Advertisement
UK markets open in 2 hours 13 minutes
  • NIKKEI 225

    38,104.89
    -451.98 (-1.17%)
     
  • HANG SENG

    18,252.32
    -224.69 (-1.22%)
     
  • CRUDE OIL

    79.16
    -0.07 (-0.09%)
     
  • GOLD FUTURES

    2,333.30
    -7.90 (-0.34%)
     
  • DOW

    38,441.54
    -411.32 (-1.06%)
     
  • Bitcoin GBP

    53,689.26
    -544.31 (-1.00%)
     
  • CMC Crypto 200

    1,464.12
    -20.57 (-1.39%)
     
  • NASDAQ Composite

    16,920.58
    -99.30 (-0.58%)
     
  • UK FTSE All Share

    4,465.63
    -41.16 (-0.91%)
     

Whoever wins the election, the London Mayor needs real power

Sadiq Khan and Susan Hall, have largely run campaigns centred around not being the other one.
Sadiq Khan and Susan Hall, have largely run campaigns centred around not being the other one.

In the annals of political history, so often the moments of high drama are on the campaign trail. Books have been written about the debates between Lincoln and Douglas in 1860; Thatcher’s first election victory covered at length on stage and screen.

There is even a book being written about consequential by-elections. There are unlikely, however, to be tomes penned about the 2024 London mayoral election.

The two main candidates, Sadiq Khan and Susan Hall, have largely run election campaigns centred around not being the other one. For both, this is probably sensible electioneering, but it doesn’t exactly inspire.

ADVERTISEMENT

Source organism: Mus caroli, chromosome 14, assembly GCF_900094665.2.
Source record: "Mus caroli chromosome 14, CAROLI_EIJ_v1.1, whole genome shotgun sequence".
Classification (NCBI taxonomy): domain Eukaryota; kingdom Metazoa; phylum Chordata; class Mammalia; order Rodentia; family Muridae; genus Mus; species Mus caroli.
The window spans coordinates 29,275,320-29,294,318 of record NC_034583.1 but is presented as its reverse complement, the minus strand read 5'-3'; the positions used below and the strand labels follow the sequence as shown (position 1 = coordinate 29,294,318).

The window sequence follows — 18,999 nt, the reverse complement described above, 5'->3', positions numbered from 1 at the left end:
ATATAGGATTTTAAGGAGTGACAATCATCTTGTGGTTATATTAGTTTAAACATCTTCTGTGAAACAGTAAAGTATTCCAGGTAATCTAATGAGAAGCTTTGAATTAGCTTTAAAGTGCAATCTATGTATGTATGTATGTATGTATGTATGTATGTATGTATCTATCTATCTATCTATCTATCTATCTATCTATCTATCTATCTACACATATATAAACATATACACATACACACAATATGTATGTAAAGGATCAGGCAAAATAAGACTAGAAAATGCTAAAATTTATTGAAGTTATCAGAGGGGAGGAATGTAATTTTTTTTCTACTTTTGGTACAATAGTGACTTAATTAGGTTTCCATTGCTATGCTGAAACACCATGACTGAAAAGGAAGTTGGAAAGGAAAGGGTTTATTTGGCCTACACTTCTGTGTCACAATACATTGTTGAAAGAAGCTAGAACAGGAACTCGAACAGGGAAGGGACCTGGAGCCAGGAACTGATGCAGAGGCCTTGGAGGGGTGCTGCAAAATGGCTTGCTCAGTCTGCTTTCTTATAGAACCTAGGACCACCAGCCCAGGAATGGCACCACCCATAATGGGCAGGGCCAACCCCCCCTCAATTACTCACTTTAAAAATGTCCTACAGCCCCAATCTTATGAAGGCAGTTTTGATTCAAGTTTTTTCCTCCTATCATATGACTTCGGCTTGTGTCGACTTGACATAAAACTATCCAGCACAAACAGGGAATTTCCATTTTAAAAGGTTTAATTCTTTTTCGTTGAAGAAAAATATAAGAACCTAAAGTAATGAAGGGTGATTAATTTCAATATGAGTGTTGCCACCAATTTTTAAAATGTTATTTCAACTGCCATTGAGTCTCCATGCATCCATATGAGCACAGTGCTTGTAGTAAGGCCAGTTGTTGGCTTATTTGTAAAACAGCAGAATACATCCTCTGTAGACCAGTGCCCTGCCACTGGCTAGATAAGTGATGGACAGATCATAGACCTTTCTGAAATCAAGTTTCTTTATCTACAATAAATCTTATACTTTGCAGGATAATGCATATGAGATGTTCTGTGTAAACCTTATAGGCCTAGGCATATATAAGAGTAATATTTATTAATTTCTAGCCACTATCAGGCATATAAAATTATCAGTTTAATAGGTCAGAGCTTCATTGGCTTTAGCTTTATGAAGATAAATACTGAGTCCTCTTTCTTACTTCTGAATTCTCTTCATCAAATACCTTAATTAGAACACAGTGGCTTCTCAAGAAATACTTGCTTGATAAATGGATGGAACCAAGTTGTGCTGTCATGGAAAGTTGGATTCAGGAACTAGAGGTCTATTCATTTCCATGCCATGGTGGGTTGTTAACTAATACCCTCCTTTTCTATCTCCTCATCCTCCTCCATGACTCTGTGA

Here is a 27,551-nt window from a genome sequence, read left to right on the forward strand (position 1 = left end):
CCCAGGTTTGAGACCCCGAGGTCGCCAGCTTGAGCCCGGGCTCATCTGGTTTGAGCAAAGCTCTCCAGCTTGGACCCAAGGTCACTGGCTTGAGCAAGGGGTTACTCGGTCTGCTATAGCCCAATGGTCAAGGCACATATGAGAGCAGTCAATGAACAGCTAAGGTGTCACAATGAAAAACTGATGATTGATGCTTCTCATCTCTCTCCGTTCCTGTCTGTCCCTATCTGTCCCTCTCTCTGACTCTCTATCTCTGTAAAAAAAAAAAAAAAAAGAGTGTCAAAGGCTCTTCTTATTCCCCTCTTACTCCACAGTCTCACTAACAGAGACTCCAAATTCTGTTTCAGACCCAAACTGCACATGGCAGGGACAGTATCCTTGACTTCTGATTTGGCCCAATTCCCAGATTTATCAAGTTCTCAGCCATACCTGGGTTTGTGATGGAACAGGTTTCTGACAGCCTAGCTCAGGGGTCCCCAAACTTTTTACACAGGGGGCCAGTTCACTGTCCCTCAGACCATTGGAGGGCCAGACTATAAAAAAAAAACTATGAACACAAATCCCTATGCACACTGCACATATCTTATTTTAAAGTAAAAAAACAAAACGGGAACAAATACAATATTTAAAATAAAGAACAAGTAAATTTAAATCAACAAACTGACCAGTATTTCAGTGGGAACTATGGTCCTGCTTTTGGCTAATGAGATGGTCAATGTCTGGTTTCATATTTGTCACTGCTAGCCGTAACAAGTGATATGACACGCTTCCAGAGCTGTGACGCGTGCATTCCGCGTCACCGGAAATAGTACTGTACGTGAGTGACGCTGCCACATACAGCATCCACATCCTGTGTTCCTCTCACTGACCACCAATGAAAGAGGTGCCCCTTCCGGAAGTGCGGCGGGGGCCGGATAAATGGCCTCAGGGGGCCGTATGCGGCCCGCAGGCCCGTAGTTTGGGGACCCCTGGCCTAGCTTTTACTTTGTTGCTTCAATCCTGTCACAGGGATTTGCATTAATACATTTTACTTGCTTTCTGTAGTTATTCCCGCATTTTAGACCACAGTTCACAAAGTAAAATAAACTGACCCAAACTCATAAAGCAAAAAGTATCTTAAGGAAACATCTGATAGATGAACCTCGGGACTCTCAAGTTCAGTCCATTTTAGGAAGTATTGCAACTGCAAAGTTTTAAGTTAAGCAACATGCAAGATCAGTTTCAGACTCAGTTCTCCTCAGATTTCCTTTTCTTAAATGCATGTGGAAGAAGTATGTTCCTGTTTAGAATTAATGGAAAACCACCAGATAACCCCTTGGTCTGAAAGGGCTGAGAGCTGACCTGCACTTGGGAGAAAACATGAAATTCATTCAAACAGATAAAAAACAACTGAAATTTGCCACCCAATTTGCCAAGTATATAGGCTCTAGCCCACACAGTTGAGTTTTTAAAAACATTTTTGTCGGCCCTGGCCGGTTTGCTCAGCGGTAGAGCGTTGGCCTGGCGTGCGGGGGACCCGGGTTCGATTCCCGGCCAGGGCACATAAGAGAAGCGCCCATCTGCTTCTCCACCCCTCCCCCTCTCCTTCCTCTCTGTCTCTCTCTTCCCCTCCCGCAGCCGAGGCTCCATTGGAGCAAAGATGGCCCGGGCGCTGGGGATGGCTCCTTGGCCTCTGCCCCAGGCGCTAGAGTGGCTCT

Policies span from the bland (more coppers!) to the familiar (more houses!) but there is a lack of genuine radicalism to both.

Where there are signs of original thinking, London politicos have largely dismissed them as impossible without Whitehall largesse or further devolution.

The election campaign has more than a week to run and many will still be making up their mind. But in our mind, at least the only conclusion we are able to reach at this stage is that the Mayoralty desperately needs more power – real power.

That means control over tax and spend, a real ability to move the dial of accountability upwards. Too many Londoners feel the Mayor, whoever it is, isn’t in a position to change the things that matter. The only way to change that is to supercharge the office, and that may give more heft to future campaigns.

This isn’t impossible. If the most likely scenario holds – a Labour victory in City Hall and in Downing Street – then devolution may surely be on the cards.

Keir Starmer would be the first genuinely Lahndahn PM in some time. But personalities and relationships aside, with the Mayoralty now more than two decades old, it’s time to give the job more muscle.